US10208307B2 (en) Transthyretin (TTR) iRNA compositions and methods of use thereof for treating or preventing TTR-associated diseases
DK2999785T3 (en) Serpina1-iRNA compositions and methods of use thereof
CN104540948B (en) Compositions and methods for inhibiting gene expression alas1
US20130289094A1 (en) Compositions and Methods for Inhibition of PCSK9 Genes
US10231988B2 (en) Patatin-like phospholipase domain containing 3 (PNPLA3) iRNA compositions and methods of use thereof
KR20150127243A (en) Complement component c5 irna compositions and methods of use thereof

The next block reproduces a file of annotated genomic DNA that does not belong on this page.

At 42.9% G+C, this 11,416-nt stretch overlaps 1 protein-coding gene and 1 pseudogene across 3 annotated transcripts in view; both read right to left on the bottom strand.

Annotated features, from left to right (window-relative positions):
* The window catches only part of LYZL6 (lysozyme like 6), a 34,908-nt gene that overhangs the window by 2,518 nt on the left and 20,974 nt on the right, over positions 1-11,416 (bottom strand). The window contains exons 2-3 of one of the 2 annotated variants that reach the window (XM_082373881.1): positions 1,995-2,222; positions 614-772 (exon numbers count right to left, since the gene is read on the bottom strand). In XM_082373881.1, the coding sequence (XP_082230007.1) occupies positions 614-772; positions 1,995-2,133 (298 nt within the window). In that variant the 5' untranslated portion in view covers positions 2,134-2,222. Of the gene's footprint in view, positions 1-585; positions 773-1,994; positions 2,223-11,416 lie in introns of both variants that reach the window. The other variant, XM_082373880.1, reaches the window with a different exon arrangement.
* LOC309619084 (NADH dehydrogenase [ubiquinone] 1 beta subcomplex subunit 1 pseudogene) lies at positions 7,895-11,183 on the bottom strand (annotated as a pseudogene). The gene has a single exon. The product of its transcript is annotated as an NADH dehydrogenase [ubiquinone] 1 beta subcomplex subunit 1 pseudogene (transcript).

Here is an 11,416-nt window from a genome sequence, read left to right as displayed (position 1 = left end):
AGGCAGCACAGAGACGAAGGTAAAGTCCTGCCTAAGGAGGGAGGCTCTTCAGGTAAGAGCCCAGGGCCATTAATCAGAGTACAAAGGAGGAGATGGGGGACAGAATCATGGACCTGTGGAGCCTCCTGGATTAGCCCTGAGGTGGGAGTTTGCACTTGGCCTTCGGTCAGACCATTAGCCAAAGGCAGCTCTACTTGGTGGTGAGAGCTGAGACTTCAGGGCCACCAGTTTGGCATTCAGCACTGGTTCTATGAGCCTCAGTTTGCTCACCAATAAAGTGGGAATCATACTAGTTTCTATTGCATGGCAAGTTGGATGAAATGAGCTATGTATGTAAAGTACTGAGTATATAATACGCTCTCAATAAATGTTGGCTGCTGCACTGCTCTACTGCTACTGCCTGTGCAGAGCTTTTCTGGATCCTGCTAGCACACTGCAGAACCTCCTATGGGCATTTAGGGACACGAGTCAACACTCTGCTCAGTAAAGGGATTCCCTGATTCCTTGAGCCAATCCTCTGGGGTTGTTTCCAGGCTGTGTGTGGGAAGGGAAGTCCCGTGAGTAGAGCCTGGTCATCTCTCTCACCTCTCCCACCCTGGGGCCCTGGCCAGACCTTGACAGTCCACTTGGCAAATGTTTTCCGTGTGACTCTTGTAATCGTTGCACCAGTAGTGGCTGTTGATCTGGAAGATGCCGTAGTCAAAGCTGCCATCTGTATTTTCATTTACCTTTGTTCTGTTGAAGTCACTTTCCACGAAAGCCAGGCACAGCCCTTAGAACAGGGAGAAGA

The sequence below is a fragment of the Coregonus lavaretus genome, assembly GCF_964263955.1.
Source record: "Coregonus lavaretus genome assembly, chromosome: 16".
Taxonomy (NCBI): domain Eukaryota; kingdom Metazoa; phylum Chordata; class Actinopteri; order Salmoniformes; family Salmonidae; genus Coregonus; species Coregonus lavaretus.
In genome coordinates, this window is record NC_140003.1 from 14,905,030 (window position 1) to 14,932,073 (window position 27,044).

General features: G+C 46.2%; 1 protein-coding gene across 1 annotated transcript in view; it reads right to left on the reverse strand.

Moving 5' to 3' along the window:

JP6108628B2 (en) Compositions and methods for inhibiting the expression of Tmprss6 gene
US9879261B2 (en) Serpina1 siRNAs: compositions of matter and methods of treatment
US20180201929A1 (en) INSULIN-LIKE GROWTH FACTOR BINDING PROTEIN, ACID LABILE SUBUNIT (IGFALS) AND INSULIN-LIKE GROWTH FACTOR 1 (IGF-1) iRNA COMPOSITIONS AND METHODS OF USE THEREOF
US20180216114A1 (en) Xanthine dehydrogenase (xdh) irna compositions and methods of use thereof
EP2331690B1 (en) Compositions and methods for inhibiting expression of mutant egfr gene

Legal Events

Date Code Title Description
121 Ep: the epo has been informed by wipo that ep was designated in this application

Ref document number: 18815062

Country of ref document: EP

Kind code of ref document: A1